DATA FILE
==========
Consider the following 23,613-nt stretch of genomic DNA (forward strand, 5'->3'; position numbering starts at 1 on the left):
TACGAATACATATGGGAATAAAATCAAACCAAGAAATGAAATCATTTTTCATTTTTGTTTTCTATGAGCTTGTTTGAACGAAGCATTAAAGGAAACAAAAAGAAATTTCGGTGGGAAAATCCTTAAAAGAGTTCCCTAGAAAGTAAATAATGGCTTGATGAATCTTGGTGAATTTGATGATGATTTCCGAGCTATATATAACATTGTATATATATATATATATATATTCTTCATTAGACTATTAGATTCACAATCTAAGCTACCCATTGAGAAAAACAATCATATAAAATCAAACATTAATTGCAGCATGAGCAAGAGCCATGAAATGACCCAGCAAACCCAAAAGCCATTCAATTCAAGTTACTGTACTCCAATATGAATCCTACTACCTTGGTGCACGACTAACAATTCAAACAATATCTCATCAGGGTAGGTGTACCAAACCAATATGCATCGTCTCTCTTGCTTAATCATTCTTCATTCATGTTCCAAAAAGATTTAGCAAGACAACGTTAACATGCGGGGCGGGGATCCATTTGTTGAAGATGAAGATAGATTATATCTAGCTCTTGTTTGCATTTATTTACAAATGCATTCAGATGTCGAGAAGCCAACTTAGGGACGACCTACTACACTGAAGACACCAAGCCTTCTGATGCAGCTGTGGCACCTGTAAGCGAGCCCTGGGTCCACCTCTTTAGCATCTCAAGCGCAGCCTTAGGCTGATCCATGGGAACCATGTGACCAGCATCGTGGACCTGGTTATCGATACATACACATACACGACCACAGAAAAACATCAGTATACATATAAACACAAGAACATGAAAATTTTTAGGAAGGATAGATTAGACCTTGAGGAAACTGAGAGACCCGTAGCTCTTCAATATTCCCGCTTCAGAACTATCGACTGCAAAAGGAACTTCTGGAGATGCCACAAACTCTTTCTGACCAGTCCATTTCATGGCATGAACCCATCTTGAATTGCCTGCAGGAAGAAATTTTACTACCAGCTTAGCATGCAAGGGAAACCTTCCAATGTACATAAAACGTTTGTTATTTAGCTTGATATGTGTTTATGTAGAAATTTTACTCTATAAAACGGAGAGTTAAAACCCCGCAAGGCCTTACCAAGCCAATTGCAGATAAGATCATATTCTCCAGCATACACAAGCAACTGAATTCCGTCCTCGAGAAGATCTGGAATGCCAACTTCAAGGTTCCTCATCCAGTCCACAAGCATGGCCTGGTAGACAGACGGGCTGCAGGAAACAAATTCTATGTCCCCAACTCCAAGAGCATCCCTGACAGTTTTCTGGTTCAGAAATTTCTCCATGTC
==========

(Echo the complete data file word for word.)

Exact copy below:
Consider the following 23,613-nt stretch of genomic DNA (forward strand, 5'->3'; position numbering starts at 1 on the left):
TACGAATACATATGGGAATAAAATCAAACCAAGAAATGAAATCATTTTTCATTTTTGTTTTCTATGAGCTTGTTTGAACGAAGCATTAAAGGAAACAAAAAGAAATTTCGGTGGGAAAATCCTTAAAAGAGTTCCCTAGAAAGTAAATAATGGCTTGATGAATCTTGGTGAATTTGATGATGATTTCCGAGCTATATATAACATTGTATATATATATATATATATATTCTTCATTAGACTATTAGATTCACAATCTAAGCTACCCATTGAGAAAAACAATCATATAAAATCAAACATTAATTGCAGCATGAGCAAGAGCCATGAAATGACCCAGCAAACCCAAAAGCCATTCAATTCAAGTTACTGTACTCCAATATGAATCCTACTACCTTGGTGCACGACTAACAATTCAAACAATATCTCATCAGGGTAGGTGTACCAAACCAATATGCATCGTCTCTCTTGCTTAATCATTCTTCATTCATGTTCCAAAAAGATTTAGCAAGACAACGTTAACATGCGGGGCGGGGATCCATTTGTTGAAGATGAAGATAGATTATATCTAGCTCTTGTTTGCATTTATTTACAAATGCATTCAGATGTCGAGAAGCCAACTTAGGGACGACCTACTACACTGAAGACACCAAGCCTTCTGATGCAGCTGTGGCACCTGTAAGCGAGCCCTGGGTCCACCTCTTTAGCATCTCAAGCGCAGCCTTAGGCTGATCCATGGGAACCATGTGACCAGCATCGTGGACCTGGTTATCGATACATACACATACACGACCACAGAAAAACATCAGTATACATATAAACACAAGAACATGAAAATTTTTAGGAAGGATAGATTAGACCTTGAGGAAACTGAGAGACCCGTAGCTCTTCAATATTCCCGCTTCAGAACTATCGACTGCAAAAGGAACTTCTGGAGATGCCACAAACTCTTTCTGACCAGTCCATTTCATGGCATGAACCCATCTTGAATTGCCTGCAGGAAGAAATTTTACTACCAGCTTAGCATGCAAGGGAAACCTTCCAATGTACATAAAACGTTTGTTATTTAGCTTGATATGTGTTTATGTAGAAATTTTACTCTATAAAACGGAGAGTTAAAACCCCGCAAGGCCTTACCAAGCCAATTGCAGATAAGATCATATTCTCCAGCATACACAAGCAACTGAATTCCGTCCTCGAGAAGATCTGGAATGCCAACTTCAAGGTTCCTCATCCAGTCCACAAGCATGGCCTGGTAGACAGACGGGCTGCAGGAAACAAATTCTATGTCCCCAACTCCAAGAGCATCCCTGACAGTTTTCTGGTTCAGAAATTTCTCCATGTC